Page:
Malware has been discovered in a device connected to the control systems of a nuclear power plant in South Korea
The danger to critical infrastructure posed by malware has once again been highlighted after a computer worm was discovered in a device connected to the control system of a South Korean nuclear power plant.
The discovery comes just days after a German steelworks suffered “massive damage” after a cyber attack on its computer network.
Korea Hydro & Nuclear Power Co Ltd is the operator of nuclear power plants in South Korea. According to Reuters, it found and then removed a low-risk computer ‘worm’ on a device connected to some nuclear plant control systems. However, it insisted that no harmful virus were found in the reactor controls itself.
In response the firm said it would bolster cyber security by hiring more IT security experts and forming an oversight committee.
“We will prepare fundamental improvement measures by enhancing nuclear power’s safe operation and hiking information security systems to the highest level following this cyber attack case,” Korea Hydro and Nuclear Power reportedly said in a statement.
The discovery comes after the company admitted that its headquarters computer system had been hacked earlier in December, and that data had been stolen from its systems. A hacker reportedly used Twitter to threaten to close three reactors, and the company then carried out a full audit of its systems, which revealed the low-risk worm in a device connected to the control tower.
But authorities were quick to reassure that the worm did not reach the actual control systems of the nuclear power plant.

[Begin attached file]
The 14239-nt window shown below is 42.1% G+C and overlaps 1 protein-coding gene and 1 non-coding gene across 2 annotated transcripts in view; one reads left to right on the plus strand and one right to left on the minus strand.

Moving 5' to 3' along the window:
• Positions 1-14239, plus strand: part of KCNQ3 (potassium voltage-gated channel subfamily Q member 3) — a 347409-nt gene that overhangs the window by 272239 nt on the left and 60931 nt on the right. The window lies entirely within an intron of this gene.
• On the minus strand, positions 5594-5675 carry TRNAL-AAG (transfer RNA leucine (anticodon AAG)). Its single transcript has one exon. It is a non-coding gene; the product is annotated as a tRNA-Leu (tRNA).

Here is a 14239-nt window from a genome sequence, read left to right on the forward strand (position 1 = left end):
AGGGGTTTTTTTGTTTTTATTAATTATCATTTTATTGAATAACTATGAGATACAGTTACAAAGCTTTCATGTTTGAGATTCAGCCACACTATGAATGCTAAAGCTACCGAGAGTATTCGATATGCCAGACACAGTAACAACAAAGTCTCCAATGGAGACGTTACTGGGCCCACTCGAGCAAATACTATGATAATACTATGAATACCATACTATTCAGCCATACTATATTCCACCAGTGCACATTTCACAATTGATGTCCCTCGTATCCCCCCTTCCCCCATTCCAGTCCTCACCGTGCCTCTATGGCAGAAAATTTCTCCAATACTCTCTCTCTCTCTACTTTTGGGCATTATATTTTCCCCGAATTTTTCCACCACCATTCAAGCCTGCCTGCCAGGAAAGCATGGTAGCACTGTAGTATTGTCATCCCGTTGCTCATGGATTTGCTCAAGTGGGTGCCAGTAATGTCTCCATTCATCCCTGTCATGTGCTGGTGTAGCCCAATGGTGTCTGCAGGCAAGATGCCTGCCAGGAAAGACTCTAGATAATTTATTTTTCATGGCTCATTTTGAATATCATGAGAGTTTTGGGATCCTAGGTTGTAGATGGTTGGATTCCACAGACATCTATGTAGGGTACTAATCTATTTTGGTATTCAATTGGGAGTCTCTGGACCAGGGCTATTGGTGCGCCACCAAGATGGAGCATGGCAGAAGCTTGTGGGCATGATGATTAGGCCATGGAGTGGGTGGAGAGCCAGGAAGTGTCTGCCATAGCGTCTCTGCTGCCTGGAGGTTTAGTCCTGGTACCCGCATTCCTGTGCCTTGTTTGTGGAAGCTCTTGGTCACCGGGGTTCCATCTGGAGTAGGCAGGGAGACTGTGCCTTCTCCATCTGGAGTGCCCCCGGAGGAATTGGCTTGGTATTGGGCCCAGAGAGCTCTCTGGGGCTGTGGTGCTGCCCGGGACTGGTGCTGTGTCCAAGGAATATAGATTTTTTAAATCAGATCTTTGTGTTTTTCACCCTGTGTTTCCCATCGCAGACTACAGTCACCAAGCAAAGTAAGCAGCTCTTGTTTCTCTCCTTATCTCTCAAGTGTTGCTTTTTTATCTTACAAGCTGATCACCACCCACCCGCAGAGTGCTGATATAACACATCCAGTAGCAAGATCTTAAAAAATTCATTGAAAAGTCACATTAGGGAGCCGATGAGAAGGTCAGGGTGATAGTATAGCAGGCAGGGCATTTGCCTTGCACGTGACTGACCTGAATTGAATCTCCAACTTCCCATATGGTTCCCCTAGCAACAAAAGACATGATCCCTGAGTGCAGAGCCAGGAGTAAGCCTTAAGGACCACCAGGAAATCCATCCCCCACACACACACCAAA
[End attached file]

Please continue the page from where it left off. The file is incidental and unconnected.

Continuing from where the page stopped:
The control systems of the two complexes housing those reactors had not been exposed to any malignant virus, Seoul’s energy ministry and nuclear watchdog was reported to have said in a joint statement on Tuesday. It said the systems were inaccessible from external networks.
Energy Minister Yoon Sang-jick reportedly said that the worm had probably been inadvertently introduced by workers using unauthorised USB devices.
The potential risk to systems controlling critical infrastructure and industrial systems remains a worry for many governments and authorities around the world.
The dangers to infrastructure was first revealed to the world years ago when the malware known as Stuxnet, caused damage to nearly 3,000 centrifuges in the Natanz facility in Iran.
For example the United States has passed legislation that would protect its electricity grid from attacks. The GRID Act would direct the FERC (Federal Energy Regulatory Commission) to take measures to protect the electricity grid from telecommunications intrusions.
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